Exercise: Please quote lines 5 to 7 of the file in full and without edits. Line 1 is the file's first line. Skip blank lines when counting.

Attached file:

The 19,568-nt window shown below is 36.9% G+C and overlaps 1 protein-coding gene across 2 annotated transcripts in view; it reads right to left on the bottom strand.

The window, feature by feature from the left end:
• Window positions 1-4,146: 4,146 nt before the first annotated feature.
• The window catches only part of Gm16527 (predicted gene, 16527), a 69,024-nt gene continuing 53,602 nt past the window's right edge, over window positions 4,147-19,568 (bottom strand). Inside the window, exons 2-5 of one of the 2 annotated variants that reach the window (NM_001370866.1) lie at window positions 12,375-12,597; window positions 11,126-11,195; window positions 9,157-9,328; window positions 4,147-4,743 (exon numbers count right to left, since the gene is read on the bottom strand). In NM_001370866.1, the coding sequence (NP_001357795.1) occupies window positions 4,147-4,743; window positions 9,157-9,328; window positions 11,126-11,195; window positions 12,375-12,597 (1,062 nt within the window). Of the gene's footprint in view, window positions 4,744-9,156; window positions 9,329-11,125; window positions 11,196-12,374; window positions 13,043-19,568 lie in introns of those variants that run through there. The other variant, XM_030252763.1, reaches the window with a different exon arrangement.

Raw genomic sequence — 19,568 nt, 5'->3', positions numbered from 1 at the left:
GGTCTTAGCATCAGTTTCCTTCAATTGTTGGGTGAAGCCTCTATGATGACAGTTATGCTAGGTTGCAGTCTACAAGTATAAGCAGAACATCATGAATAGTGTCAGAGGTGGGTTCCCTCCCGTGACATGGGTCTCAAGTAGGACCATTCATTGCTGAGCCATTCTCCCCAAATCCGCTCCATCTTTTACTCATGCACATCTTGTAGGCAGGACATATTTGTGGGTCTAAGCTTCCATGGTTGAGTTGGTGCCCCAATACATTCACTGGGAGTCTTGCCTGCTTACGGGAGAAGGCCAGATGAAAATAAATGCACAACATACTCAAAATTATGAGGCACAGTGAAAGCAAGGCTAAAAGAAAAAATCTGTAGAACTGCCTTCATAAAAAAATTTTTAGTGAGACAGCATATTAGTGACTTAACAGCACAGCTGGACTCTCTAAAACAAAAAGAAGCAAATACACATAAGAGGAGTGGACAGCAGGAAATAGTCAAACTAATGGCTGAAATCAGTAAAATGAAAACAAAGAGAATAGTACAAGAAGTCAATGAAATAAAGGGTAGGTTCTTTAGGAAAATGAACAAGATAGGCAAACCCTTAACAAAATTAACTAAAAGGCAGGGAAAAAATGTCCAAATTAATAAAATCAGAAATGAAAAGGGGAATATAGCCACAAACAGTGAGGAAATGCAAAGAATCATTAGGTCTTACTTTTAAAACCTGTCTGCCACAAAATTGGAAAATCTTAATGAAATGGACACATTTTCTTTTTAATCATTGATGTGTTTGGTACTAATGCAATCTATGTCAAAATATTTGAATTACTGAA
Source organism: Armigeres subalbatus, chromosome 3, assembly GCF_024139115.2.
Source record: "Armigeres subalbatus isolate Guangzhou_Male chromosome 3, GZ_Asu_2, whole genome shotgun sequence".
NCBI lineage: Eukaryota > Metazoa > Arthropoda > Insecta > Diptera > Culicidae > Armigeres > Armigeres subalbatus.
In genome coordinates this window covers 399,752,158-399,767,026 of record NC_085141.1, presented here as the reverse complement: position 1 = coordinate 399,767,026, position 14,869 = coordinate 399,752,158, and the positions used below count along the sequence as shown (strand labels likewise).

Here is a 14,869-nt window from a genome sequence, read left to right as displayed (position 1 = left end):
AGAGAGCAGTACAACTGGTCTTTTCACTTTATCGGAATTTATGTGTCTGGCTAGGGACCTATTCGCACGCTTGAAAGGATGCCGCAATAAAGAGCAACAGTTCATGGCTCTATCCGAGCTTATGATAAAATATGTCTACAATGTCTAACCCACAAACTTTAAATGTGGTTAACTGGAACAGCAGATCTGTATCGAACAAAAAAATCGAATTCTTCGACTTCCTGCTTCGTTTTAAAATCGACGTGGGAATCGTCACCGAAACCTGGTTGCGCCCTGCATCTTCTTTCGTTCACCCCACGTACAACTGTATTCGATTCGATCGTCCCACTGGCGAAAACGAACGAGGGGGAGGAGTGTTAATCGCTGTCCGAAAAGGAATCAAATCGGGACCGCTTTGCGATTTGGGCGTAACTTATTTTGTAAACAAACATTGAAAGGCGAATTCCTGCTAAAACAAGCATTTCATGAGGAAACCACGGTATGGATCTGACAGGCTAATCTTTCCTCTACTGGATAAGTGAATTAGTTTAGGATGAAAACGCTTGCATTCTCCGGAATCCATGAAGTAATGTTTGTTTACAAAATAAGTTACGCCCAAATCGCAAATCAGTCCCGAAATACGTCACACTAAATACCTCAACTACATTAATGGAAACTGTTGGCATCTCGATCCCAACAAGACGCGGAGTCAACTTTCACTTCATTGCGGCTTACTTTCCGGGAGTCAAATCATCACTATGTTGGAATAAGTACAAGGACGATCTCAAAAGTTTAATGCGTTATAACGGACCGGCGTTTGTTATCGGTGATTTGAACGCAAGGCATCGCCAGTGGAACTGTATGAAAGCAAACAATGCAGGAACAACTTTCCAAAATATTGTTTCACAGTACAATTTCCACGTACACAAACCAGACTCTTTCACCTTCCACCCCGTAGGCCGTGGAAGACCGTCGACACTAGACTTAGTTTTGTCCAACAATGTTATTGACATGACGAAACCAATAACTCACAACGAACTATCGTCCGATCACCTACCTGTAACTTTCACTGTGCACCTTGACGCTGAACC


Raw genomic sequence — 19,568 nt, 5'->3', positions numbered from 1 at the left:
GGTCTTAGCATCAGTTTCCTTCAATTGTTGGGTGAAGCCTCTATGATGACAGTTATGCTAGGTTGCAGTCTACAAGTATAAGCAGAACATCATGAATAGTGTCAGAGGTGGGTTCCCTCCCGTGACATGGGTCTCAAGTAGGACCATTCATTGCTGAGCCATTCTCCCCAAATCCGCTCCATCTTTTACTCATGCACATCTTGTAGGCAGGACATATTTGTGGGTCTAAGCTTCCATGGTTGAGTTGGTGCCCCAATACATTCACTGGGAGTCTTGCCTGCTTACGGGAGAAGGCCAGATGAAAATAAATGCACAACATACTCAAAATTATGAGGCACAGTGAAAGCAAGGCTAAAAGAAAAAATCTGTAGAACTGCCTTCATAAAAAAATTTTTAGTGAGACAGCATATTAGTGACTTAACAGCACAGCTGGACTCTCTAAAACAAAAAGAAGCAAATACACATAAGAGGAGTGGACAGCAGGAAATAGTCAAACTAATGGCTGAAATCAGTAAAATGAAAACAAAGAGAATAGTACAAGAAGTCAATGAAATAAAGGGTAGGTTCTTTAGGAAAATGAACAAGATAGGCAAACCCTTAACAAAATTAACTAAAAGGCAGGGAAAAAATGTCCAAATTAATAAAATCAGAAATGAAAAGGGGAATATAGCCACAAACAGTGAGGAAATGCAAAGAATCATTAGGTCTTACTTTTAAAACCTGTCTGCCACAAAATTGGAAAATCTTAATGAAATGGACACATTTTCTTTTTAATCATTGATGTGTTTGGTACTAATGCAATCTATGTCAAAATATTTGAATTACTGAA
Source organism: Armigeres subalbatus, chromosome 3, assembly GCF_024139115.2.